Over the next 10 years it’s expected the city of Prince George will need new housing for 10,000 residents.
That’s great news for local companies in the housing industry whose businesses would be in good position to benefit financially if that forecast prediction comes true.
But there’s at least one roadblock in that pathway to prosperity that Doug Rooke is well aware of. During that 10-year period it’s anticipated that 41 per cent of the construction workforce will reach the age of retirement. Not enough young workers are entering the industry to replace them and that’s a problem.
“That’s one of the reasons that we’re talking about automation and off-site manufacturing is because it’s just going to become next to impossible to grow with the model we employ today with construction,” said Rooke, general manager of Winton Global Homes & Cottages, who spoke about future trends in house construction Friday at the BC Council of Forest Industries convention in Prince George.
“So how do we do it differently? Certainly upskilling jobs to control automated pieces of equipment will be the jobs of the future for construction.”
Building single-family homes is labour-intensive and the price of those homes is becoming more unaffordable with the escalating costs of materials and labour outstripping disposable income. Rooke says that will drive demand for more multi-family dwellings and the way to keep costs down is to automate and use robotic equipment to build prefabricated walls, beams, floors and rooves in a factory setting.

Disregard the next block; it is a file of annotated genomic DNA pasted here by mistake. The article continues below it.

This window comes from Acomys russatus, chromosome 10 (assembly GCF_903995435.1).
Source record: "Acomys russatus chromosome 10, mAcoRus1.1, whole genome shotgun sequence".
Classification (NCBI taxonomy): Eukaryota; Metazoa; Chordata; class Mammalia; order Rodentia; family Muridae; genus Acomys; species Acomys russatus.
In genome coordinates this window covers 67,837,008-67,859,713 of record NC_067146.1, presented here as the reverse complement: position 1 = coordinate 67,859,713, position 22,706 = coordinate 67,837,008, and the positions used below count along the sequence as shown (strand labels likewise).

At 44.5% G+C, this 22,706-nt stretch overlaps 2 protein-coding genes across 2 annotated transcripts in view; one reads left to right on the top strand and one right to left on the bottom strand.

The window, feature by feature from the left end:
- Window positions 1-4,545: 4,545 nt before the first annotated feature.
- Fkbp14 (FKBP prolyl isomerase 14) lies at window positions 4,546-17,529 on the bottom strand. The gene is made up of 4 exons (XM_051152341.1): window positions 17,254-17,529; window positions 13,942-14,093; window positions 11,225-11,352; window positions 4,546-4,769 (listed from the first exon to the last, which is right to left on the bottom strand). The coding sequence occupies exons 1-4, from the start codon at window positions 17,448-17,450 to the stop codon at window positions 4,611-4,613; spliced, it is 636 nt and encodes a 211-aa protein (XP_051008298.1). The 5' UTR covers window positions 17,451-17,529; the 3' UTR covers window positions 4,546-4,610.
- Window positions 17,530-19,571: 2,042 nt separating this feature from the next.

“That technology piece is the pathway to higher productivity and better specification and more repeatability in terms of design and learning,” said Rooke. “It forces quality upstream in the supply chain and you have to solve a lot of the problems up front in order for the equipment to work well, instead of finding out at site, which is costly and causes a lot of delays.
“If you deal with quality issues with digital planning in advance, you can eliminate a lot of the errors that are a drag on productivity.”
With manufacturing equipment driven by digital designs, waste is reduced and it takes less time and labour to build. Planning with digital technology and virtual models works out architectural problems well in advance of applying for permits and Rooke says that can speed up construction timelines.
Owned by the Sinclar Group, Winton Global currently builds about 200 single-family dwellings annually and also built the six-story student residence on Patricia Boulevard, which utilizes mostly wood construction.